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This Just In....News from The Agony Column

05-31-03: Beauteous New Stephen King Editions, The Texas Chainsaw Car Sale

Dark Tower Comes Home Again

You know, he doesn't look all that different.

Who is this guy who grew up so much? And has he grown up? Let's hope not!


Dig this beautiful new image. I'll have more on this next week.

I'll have a lot more news about this next week in a column I hope to have out on Monday.

The Texas Chainsaw Car Sale

Better listen.

Celebrity autograph collectors beware!

"This just in" from Wayne Allen Sallee, who also tells me that his "latest story, "The Shank of The Night," will be in SEX CRIMES this fall."

LEATHERFACE sells his car on ebay, you heard it here first, Gunnar Hansen is auctioning off his personal vehicle with an offer to sign it with a chainsaw and have lunch with the buyer if they pick it up. Here's the link:

Oh the places you'll go!


05-29-03: A Closer Look at 'The Price of the Ticket' versus The World's Oldest Book

S. Clay Wilson's Art & Book Design for Dennis McMillan's Printing of 'The Price of the Ticket'

Yeah, the scan's a little crooked -- the book is a lot crooked.

Book reviewer Terry D'Auray insisted that I post the front and back covers of the new Jim Nisbet, and I can see why. Famed underground comic artist S. Clay Wilson's work is reminiscent of some of the art of Joe Coleman.

"You call that a book review?!"

Of course, there's the old San Francisco school of underground art seen here and, to my perpetually adolescent mind a bit of 'Mad' magazine.


Looky here -- somebody finally found a good use for foil! It helps to have those lovely garish illustrations in the margins of the DJ, though.

Apparently, if you're looking for a quality publisher, you need look no farther than Dennis McMillan, whose 'The Price of the Ticket', by Jim Nisbet is, well, worth the price of the ticket. The illustration and design by S. Clay Wilson is fairly stunning, if it doesn't as Terry D'Auray says, send you "screaming from the store". What's more (and better) is that the book apparently reflects the good qualities of the DJ. Take a look at the website for Dennis Macmillan Publications and prepare to be impressed. The books are all by top-rate authors and even include 'Silent' by A. A. Attanasio, who long ago wrote a science fiction novel that rocked my world titled 'Radix'. Terry got her copy of 'The Price of the Ticket' from M is for Mystery bookstore, where I saw both Jasper Fforde and Dan Simmons. Order the books from the publisher, visit the store and see what else they recommend -- fill up your inbox with some decent great reading and books that have a handmade feel. It's always a pleasure to discover another small-press publisher, and McMillan's work is top-rate.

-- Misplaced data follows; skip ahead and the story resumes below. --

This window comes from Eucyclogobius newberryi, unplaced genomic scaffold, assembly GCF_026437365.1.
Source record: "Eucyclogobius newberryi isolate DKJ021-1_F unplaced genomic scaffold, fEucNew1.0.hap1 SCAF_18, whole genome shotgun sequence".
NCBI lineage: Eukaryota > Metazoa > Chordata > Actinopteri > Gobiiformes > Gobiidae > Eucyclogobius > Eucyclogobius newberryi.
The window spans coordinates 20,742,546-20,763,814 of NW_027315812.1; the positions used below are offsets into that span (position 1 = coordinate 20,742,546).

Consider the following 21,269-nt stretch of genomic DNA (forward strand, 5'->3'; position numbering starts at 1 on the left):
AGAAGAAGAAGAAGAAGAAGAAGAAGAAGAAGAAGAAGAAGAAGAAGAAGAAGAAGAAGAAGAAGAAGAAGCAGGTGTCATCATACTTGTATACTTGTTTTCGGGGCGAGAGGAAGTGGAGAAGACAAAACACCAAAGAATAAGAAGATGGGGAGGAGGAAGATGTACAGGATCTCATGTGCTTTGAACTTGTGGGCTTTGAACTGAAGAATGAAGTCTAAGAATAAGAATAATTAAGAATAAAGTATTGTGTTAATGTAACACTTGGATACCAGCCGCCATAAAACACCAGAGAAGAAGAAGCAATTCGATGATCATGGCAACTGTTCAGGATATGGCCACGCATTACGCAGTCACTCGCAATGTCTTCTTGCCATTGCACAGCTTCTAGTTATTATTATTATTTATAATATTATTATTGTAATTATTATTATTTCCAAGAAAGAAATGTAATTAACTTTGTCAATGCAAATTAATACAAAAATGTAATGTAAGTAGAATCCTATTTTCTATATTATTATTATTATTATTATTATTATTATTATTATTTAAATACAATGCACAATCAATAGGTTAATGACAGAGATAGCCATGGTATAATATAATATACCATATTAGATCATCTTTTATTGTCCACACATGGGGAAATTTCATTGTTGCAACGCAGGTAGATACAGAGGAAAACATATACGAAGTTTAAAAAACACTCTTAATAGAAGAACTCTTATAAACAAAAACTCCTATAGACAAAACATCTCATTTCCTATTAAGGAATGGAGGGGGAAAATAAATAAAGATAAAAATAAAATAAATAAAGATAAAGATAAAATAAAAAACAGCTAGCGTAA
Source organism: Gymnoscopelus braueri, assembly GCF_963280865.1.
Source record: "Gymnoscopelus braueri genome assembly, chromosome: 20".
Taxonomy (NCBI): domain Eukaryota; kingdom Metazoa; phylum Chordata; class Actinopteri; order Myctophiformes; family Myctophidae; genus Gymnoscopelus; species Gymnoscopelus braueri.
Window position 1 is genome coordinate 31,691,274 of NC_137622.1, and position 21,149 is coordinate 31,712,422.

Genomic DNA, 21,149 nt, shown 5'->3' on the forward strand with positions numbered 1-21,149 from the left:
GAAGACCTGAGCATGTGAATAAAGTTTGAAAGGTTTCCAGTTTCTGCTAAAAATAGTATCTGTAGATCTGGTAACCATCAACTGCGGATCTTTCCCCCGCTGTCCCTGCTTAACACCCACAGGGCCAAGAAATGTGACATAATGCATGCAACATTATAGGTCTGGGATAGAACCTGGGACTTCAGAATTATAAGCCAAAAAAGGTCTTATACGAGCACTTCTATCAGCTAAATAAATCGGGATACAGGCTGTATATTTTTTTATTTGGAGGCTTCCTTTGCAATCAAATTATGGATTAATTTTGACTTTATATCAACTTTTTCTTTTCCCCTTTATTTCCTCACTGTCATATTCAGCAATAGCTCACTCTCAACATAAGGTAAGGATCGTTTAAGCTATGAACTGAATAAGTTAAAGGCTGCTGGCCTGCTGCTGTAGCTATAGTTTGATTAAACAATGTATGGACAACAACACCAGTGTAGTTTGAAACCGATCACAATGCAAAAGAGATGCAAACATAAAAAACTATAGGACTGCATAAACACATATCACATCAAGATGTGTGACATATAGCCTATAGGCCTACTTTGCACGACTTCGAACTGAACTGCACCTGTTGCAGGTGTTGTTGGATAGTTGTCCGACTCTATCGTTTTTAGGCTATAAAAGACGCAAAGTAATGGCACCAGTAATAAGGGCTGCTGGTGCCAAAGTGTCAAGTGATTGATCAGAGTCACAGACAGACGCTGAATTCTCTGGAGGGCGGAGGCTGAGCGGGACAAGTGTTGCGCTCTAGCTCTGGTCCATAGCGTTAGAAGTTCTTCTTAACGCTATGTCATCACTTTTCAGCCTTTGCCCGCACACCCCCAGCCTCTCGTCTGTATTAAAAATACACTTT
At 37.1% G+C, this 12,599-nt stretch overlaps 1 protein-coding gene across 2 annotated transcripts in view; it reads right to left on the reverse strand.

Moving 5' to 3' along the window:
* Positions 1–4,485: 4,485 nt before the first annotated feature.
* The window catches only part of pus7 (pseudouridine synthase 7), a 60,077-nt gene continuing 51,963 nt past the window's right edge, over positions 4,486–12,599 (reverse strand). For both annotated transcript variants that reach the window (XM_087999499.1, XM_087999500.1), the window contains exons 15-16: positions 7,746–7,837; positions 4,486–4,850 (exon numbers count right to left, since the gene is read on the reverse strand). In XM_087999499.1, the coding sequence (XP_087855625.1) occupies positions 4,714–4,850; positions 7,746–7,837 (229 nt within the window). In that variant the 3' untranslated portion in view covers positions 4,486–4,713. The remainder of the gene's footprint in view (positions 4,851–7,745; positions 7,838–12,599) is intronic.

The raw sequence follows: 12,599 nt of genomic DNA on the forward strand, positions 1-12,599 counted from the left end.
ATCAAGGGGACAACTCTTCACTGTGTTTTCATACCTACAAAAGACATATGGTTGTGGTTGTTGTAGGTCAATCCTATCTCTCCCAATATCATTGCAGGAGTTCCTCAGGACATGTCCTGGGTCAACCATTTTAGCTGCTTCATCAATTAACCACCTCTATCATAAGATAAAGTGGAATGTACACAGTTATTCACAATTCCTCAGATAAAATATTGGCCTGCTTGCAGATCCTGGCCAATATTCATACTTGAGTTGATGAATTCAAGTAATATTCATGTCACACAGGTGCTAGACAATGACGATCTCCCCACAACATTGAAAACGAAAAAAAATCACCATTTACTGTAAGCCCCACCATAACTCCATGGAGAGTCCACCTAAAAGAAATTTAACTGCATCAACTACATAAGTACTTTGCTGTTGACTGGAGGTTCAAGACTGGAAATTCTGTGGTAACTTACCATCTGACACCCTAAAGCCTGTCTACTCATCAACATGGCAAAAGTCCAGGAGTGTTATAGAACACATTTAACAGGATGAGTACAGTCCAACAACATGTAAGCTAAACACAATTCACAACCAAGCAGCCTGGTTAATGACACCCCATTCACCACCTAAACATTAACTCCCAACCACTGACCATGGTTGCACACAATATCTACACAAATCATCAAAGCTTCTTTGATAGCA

World's Oldest Book Found (for now)

The world's oldest multi-page book. Not found in Victorville used bookstore.

From the Ffortean list and the BBC comes this news that's worth thinking about -- the world's oldest multi-page book.
Unique book goes on display

The world's oldest multiple-page book - in the lost Etruscan language - has gone on display in Bulgaria's National History Museum in Sofia.

It contains six bound sheets of 24 carat gold, with illustrations of a horse-rider, a mermaid, a harp and soldiers.

The book dates back to 600BC

The small manuscript, which is more than two-and-a-half millennia old, was discovered 60 years ago in a tomb uncovered during digging for a canal along the Strouma river in south-western Bulgaria.

It has now been donated to the museum by its finder, on condition of anonymity.

Reports say the unidentified donor is now 87 years old and lives in Macedonia.

The authenticity of the book has been confirmed by two experts in Sofia and London, museum director Bojidar Dimitrov said quoted by AFP.